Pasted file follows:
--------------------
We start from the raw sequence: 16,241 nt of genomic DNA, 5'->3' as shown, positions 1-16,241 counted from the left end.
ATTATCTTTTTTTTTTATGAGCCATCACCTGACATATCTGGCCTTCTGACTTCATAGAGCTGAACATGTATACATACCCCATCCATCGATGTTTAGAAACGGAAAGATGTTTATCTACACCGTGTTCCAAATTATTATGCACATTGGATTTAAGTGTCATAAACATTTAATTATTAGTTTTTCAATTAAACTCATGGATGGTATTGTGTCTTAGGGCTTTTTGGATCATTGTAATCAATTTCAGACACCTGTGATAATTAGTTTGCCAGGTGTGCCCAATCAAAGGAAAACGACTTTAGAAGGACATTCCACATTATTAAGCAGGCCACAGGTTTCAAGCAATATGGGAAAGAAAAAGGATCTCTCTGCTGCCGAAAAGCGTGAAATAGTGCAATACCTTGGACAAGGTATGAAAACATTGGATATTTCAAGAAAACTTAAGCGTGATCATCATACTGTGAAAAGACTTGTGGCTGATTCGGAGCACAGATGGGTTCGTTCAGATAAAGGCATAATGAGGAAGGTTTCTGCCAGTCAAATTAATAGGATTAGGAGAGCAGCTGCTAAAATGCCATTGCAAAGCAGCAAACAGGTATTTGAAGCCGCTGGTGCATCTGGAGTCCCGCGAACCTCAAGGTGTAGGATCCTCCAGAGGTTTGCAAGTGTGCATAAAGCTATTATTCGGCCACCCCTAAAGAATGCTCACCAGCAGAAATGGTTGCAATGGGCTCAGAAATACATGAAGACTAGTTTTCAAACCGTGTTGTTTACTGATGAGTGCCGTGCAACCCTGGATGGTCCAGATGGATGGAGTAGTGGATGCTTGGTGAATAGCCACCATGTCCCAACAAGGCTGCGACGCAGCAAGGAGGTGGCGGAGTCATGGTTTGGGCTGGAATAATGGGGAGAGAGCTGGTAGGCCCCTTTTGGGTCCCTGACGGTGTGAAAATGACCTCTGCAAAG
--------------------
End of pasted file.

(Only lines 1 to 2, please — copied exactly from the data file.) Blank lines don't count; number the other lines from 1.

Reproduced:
We start from the raw sequence: 16,241 nt of genomic DNA, 5'->3' as shown, positions 1-16,241 counted from the left end.
ATTATCTTTTTTTTTTATGAGCCATCACCTGACATATCTGGCCTTCTGACTTCATAGAGCTGAACATGTATACATACCCCATCCATCGATGTTTAGAAACGGAAAGATGTTTATCTACACCGTGTTCCAAATTATTATGCACATTGGATTTAAGTGTCATAAACATTTAATTATTAGTTTTTCAATTAAACTCATGGATGGTATTGTGTCTTAGGGCTTTTTGGATCATTGTAATCAATTTCAGACACCTGTGATAATTAGTTTGCCAGGTGTGCCCAATCAAAGGAAAACGACTTTAGAAGGACATTCCACATTATTAAGCAGGCCACAGGTTTCAAGCAATATGGGAAAGAAAAAGGATCTCTCTGCTGCCGAAAAGCGTGAAATAGTGCAATACCTTGGACAAGGTATGAAAACATTGGATATTTCAAGAAAACTTAAGCGTGATCATCATACTGTGAAAAGACTTGTGGCTGATTCGGAGCACAGATGGGTTCGTTCAGATAAAGGCATAATGAGGAAGGTTTCTGCCAGTCAAATTAATAGGATTAGGAGAGCAGCTGCTAAAATGCCATTGCAAAGCAGCAAACAGGTATTTGAAGCCGCTGGTGCATCTGGAGTCCCGCGAACCTCAAGGTGTAGGATCCTCCAGAGGTTTGCAAGTGTGCATAAAGCTATTATTCGGCCACCCCTAAAGAATGCTCACCAGCAGAAATGGTTGCAATGGGCTCAGAAATACATGAAGACTAGTTTTCAAACCGTGTTGTTTACTGATGAGTGCCGTGCAACCCTGGATGGTCCAGATGGATGGAGTAGTGGATGCTTGGTGAATAGCCACCATGTCCCAACAAGGCTGCGACGCAGCAAGGAGGTGGCGGAGTCATGGTTTGGGCTGGAATAATGGGGAGAGAGCTGGTAGGCCCCTTTTGGGTCCCTGACGGTGTGAAAATGACCTCTGCAAAG